The court has subject matter jurisdiction to determine whether a lien is valid. The procedure set forth in General Statute § 20-325e is analogous to that set forth under General Statute § 49-35a, concerning an application for reduction or discharge of a mechanic’s lien. Se New England Savings Bank v. Meadow Lakes Realty Co., 235 Conn. 663, 669-70, 668 A.2d 712 (1996).

The practical relief to be provided here would be the clearing of a cloud on title. The respondent’s final argument ignores the fact that, taken to its logical extension, it would result in the lien remaining on the land records even though, as a matter of law, it was extinguished. In such circumstances, an owner would be left with a cloud on its title and have no means, short of its adversary’s consent to release the lien, of clearing the title. This would be an absurd result, not intended by the legislature, which cannot be countenanced by the court. Se State v. Haight, 279 Conn. 546, 550, 903 A.2d 217 (2006).

Section 20-325e and other statutory methods of clearing title exist to CT Page 20798 prevent such results. The purpose of such statutes is to provide a means by which an invalid lien ceases to be “a cloud on the title . . .”Lichtman v. Beni, 280 Conn. 25, 35, 905 A.2d 647 (2006) (concerning General Statute § 49-35c).

In view of the court’s determination, for the reasons stated above, that there is no probable cause to sustain the validity of the lien, there is no need for the court to consider the other grounds stated in the application. Also, the court declines the applicant’s request, set forth in its memorandum, that the court declare that no money is due from the applicant to the respondent. As the applicant concedes, this proceeding concerns only its application to discharge the lien. “The principle that a plaintiff may rely only upon what he has alleged is basic . . . It is fundamental in our law that the right of a plaintiff to recover is limited to the allegations of his complaint . . .”Lebron v. Commissioner of Correction, 274 Conn. 507, 519, 876 A.2d 1178
(2005). The court may not adjudicate issues which were not part of the pleadings.

CONCLUSION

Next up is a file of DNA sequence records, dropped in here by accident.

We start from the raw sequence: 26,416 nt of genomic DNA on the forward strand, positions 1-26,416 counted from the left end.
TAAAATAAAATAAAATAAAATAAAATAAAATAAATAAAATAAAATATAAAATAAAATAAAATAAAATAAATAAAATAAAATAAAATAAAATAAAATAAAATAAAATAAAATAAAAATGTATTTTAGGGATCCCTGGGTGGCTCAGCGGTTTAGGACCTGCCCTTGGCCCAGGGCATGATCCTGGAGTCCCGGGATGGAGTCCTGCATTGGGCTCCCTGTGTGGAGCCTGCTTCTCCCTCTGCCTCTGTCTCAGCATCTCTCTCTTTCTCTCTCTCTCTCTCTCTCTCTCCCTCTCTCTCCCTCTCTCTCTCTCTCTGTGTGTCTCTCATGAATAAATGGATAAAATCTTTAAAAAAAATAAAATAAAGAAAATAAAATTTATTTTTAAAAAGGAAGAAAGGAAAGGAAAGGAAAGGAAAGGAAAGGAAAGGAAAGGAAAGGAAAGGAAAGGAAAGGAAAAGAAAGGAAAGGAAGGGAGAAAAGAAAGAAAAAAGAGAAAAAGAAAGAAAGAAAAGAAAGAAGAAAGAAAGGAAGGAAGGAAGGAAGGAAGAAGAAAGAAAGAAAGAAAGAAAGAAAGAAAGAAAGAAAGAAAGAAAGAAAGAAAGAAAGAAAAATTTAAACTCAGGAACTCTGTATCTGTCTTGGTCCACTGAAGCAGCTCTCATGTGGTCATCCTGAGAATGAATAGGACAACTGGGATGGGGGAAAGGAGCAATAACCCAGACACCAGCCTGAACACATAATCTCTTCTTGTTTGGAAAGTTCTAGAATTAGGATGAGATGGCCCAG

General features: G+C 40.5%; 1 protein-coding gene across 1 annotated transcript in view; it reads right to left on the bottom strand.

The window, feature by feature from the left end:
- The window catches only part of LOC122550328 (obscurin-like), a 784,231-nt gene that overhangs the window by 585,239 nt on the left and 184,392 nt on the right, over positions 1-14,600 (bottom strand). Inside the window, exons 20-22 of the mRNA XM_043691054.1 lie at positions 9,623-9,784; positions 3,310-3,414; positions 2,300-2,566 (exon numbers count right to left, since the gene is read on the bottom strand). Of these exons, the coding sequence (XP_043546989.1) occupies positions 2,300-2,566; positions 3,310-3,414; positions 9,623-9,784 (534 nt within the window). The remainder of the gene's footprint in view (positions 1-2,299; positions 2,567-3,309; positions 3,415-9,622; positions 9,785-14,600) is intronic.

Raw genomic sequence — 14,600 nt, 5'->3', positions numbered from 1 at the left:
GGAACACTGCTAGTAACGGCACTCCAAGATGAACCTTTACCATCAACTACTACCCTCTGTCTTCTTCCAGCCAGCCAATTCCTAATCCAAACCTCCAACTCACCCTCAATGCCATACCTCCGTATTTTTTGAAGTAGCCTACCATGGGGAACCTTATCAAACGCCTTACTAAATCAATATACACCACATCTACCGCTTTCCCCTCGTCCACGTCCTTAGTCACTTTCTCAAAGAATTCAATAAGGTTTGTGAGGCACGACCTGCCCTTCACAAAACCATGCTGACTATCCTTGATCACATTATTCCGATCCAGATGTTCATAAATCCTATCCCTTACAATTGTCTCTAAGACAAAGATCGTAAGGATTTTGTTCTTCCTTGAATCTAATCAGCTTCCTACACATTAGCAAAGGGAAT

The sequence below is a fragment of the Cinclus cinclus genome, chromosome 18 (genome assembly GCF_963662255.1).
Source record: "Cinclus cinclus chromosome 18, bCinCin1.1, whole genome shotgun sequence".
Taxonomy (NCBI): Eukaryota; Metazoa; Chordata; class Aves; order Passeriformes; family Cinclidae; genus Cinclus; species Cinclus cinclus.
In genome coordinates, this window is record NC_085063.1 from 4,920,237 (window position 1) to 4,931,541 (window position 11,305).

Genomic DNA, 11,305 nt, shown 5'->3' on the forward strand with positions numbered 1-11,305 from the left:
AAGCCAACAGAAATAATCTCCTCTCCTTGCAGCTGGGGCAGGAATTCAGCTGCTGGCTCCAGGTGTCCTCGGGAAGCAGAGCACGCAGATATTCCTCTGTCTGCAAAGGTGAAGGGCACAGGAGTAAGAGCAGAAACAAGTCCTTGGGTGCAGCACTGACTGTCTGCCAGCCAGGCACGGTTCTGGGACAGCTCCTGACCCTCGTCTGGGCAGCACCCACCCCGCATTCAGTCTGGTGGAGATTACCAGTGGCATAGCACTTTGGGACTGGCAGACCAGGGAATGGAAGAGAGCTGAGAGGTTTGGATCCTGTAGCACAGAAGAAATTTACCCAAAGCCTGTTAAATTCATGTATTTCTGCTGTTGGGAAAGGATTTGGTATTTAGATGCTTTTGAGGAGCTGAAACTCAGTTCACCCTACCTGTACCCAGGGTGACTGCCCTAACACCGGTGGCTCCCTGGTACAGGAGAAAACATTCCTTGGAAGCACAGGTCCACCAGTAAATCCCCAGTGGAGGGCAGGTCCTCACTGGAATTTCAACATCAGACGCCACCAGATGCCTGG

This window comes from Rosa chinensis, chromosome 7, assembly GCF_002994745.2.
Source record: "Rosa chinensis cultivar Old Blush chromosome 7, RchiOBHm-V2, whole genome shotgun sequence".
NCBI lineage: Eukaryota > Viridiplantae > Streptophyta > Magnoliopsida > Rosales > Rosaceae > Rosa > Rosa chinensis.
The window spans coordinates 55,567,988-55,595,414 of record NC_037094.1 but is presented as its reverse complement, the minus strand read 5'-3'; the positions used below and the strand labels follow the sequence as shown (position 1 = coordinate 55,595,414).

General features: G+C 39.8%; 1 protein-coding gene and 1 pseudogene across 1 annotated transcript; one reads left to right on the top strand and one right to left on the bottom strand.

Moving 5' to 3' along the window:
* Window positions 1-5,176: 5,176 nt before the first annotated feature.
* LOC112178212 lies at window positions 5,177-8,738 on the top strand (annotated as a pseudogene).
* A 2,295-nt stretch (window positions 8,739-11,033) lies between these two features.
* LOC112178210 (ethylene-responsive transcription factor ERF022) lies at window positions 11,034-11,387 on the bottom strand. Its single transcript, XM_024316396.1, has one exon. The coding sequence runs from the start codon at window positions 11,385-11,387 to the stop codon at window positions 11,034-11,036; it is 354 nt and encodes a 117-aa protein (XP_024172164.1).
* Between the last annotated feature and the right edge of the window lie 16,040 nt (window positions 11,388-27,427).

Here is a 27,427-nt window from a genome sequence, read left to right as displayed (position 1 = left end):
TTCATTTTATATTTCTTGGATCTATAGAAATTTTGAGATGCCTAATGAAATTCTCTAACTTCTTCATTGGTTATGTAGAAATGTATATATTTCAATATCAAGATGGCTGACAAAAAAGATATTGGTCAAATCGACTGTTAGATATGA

For the foregoing reasons, since there is no probable cause to sustain the validity of the lien, the application for discharge of the lien is granted.

[1] Section 20-325e provides, in pertinent part, “(a) Whenever one or more real property claims for liens are placed upon any real estate pursuant to section 20-325a, the owner of the real estate, if no action to foreclose the claim is then pending before any court, may make application, together with a proposed order and summons, to the superior court for the judicial district in which the lien may be foreclosed under the provisions of section 20-325a or to any judge thereof, that a hearing or hearings be held to determine whether the claim for lien or liens should be discharged or reduced.”

Subsection (b) thereof provides that an applicant must represent either that “there is not probable cause to sustain the validity of such claim for lien . . . or: That such claim for lien is excessive . . .”

[2] Section 49-35b(a) provides, in part, “Upon the hearing held on the application or motion set forth in section 49-35a, the lienor shall first be required to establish that there is probable cause to sustain the validity of his lien.”
[3] Section 20-325a(i) provides, “If a broker’s written contract for CT Page 20799 payment is with a prospective buyer, then the lien shall attach only after the prospective buyer accepts the conveyance or lease of the real property and the claim for lien is recorded by the broker with the town clerk of the town in which the property is located. Any claim for lien shall be filed by the broker no later than thirty days after the conveyance or the tenant takes possession of the real property.”